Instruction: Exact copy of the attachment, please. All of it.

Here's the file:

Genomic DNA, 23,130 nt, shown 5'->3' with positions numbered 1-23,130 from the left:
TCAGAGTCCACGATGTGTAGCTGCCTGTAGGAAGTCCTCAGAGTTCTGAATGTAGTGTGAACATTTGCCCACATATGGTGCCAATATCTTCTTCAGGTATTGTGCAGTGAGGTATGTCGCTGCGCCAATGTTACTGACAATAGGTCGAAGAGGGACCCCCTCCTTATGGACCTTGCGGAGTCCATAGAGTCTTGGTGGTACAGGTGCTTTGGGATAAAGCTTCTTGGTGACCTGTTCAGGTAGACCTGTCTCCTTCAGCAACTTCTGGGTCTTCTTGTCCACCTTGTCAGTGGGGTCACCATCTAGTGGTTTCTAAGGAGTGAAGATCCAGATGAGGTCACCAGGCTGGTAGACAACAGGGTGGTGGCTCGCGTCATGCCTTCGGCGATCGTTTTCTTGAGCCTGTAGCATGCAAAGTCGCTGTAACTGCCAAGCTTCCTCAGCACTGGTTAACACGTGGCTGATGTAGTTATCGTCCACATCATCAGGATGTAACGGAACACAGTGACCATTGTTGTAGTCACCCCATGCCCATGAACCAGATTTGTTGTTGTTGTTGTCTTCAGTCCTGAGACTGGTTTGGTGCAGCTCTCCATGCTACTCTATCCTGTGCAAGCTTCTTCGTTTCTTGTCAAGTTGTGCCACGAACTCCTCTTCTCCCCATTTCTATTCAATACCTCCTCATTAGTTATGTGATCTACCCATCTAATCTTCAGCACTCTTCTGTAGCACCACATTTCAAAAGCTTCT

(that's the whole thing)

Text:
Genomic DNA, 23,130 nt, shown 5'->3' with positions numbered 1-23,130 from the left:
TCAGAGTCCACGATGTGTAGCTGCCTGTAGGAAGTCCTCAGAGTTCTGAATGTAGTGTGAACATTTGCCCACATATGGTGCCAATATCTTCTTCAGGTATTGTGCAGTGAGGTATGTCGCTGCGCCAATGTTACTGACAATAGGTCGAAGAGGGACCCCCTCCTTATGGACCTTGCGGAGTCCATAGAGTCTTGGTGGTACAGGTGCTTTGGGATAAAGCTTCTTGGTGACCTGTTCAGGTAGACCTGTCTCCTTCAGCAACTTCTGGGTCTTCTTGTCCACCTTGTCAGTGGGGTCACCATCTAGTGGTTTCTAAGGAGTGAAGATCCAGATGAGGTCACCAGGCTGGTAGACAACAGGGTGGTGGCTCGCGTCATGCCTTCGGCGATCGTTTTCTTGAGCCTGTAGCATGCAAAGTCGCTGTAACTGCCAAGCTTCCTCAGCACTGGTTAACACGTGGCTGATGTAGTTATCGTCCACATCATCAGGATGTAACGGAACACAGTGACCATTGTTGTAGTCACCCCATGCCCATGAACCAGATTTGTTGTTGTTGTTGTCTTCAGTCCTGAGACTGGTTTGGTGCAGCTCTCCATGCTACTCTATCCTGTGCAAGCTTCTTCGTTTCTTGTCAAGTTGTGCCACGAACTCCTCTTCTCCCCATTTCTATTCAATACCTCCTCATTAGTTATGTGATCTACCCATCTAATCTTCAGCACTCTTCTGTAGCACCACATTTCAAAAGCTTCT